AS community pharmacies join the UK's Covid-19 vaccination efforts this week, startling new analysis of NHS data has revealed that Reading is disadvantaged when it comes to access to pharmacies, and was named among the worst in the country.

Research from online pharmacy Medicine Direct revealed that Reading is the third worst when it comes to population and pharmacy access, with 150 such facilities in the town.

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The ‘Pharmacy Blackspots’ study reveals the towns and cities with the worst access based on the amount of residents currently served by each pharmacy in their area.

It found that there are 19.27 pharmacies per 100,000 people (5,189 people per pharmacy) in the town, meaning residents could face longer waiting times for a jab in the coming months.

Reading Chronicle: Research findingsResearch findings

Research by Medicine Direct

The findings also revealed there will be no physical pharmacies left on England’s high streets by January 2069, should the rate of recent closures and funding cuts continue in the years to come.

With pharmacies playing an integral role in the ongoing rollout of the Covid-19 vaccine and with health secretary Matt Hancock suggesting noone in the UK will have to travel more than ten miles for their jab, these figures could have significant implications on the mass rollout of jabs in the coming months.

Salisbury is the location in which residents in England had the worst access to a pharmacy, where each physical location was found to serve approximately 5,956 people.

Those in Hereford (5,510 people per pharmacy) and Reading followed closely behind.

In contrast, parts of Central London had the best access to a pharmacy.

The research also found the total number of high street pharmacies in England has decreased by 26 each month over the last two years and also reveals that in England from January 2019 to November 2020 a total of 1,200 pharmacies closed with 614 opening, a net loss of 586 pharmacies.

Should this rate continue, it would mean all remaining physical pharmacies would close within many of our lifetimes - January 2069 - with half of all existing pharmacies set to close by 2046.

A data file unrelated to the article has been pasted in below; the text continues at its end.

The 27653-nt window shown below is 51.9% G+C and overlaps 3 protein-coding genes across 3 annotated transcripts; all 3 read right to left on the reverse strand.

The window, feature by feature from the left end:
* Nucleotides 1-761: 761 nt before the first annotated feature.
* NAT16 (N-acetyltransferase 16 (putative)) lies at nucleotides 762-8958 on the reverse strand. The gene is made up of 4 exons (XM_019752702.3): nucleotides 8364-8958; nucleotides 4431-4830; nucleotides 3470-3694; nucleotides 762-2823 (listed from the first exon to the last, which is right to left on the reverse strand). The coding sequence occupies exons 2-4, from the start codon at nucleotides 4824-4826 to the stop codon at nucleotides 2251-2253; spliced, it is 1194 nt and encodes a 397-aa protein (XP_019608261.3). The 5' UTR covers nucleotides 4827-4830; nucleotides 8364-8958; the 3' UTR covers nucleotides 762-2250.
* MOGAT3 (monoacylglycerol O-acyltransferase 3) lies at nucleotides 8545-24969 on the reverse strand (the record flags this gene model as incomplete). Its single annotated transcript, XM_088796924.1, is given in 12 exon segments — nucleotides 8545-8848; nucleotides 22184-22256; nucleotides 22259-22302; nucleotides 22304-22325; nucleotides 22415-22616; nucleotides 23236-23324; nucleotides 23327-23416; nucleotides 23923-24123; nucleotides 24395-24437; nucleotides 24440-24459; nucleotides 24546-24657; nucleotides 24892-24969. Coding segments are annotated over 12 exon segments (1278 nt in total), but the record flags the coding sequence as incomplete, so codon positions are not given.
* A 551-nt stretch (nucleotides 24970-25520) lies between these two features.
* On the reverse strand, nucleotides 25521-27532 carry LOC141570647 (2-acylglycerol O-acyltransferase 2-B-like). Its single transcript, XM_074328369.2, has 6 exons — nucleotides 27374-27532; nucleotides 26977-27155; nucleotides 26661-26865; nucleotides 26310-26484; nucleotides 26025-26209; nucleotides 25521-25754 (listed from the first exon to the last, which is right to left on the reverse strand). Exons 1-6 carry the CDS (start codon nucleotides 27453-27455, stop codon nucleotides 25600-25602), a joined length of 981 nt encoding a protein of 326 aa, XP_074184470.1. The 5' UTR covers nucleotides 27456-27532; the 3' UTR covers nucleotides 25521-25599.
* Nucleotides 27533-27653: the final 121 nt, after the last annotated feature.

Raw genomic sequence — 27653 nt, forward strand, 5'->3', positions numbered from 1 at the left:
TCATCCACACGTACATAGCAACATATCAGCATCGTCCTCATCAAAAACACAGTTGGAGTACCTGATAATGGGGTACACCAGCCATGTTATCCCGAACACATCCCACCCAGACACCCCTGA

Just 16,794 pharmacies remain in England, Scotland and Northern Ireland, at a time where the UK health service is being stretched to its greatest levels in living memory.

Commenting on the results, Jon Higham, managing director at Medicine Direct, said: "While the Covid-19 vaccines are a huge step in the right direction for recovering from the ongoing pandemic, administering it presents a logistical conundrum and pharmacies play an important role and the necessity of community pharmacies and dispensaries has been thrown into question once again.

"However, it’s clear that supply and demand for these services vary drastically across the country, which could eventually result in longer waiting times for a vaccine in certain locations.

"However, the reality remains that pharmacies have been on the decline across the country - in part due to what the government has referred to as clustering, where multiple pharmacies exist within a 10 minute walk of one another.

"Clustering was the driving force behind the decision to cut funding to the pharmacy sector, and the reason why funding isn’t set to increase again, if at all, until 2024.

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"Of course, rates of decline can flex and the Covid-19 pandemic may well bolster the industry.

"With that said, recent reports of Lloyds Pharmacy closing many of its branches suggest that, regardless of the pandemic, the stark finding that there could be no physical pharmacies left within our lifetime stands true."

For more information and view the full results of this research, visit the company's website.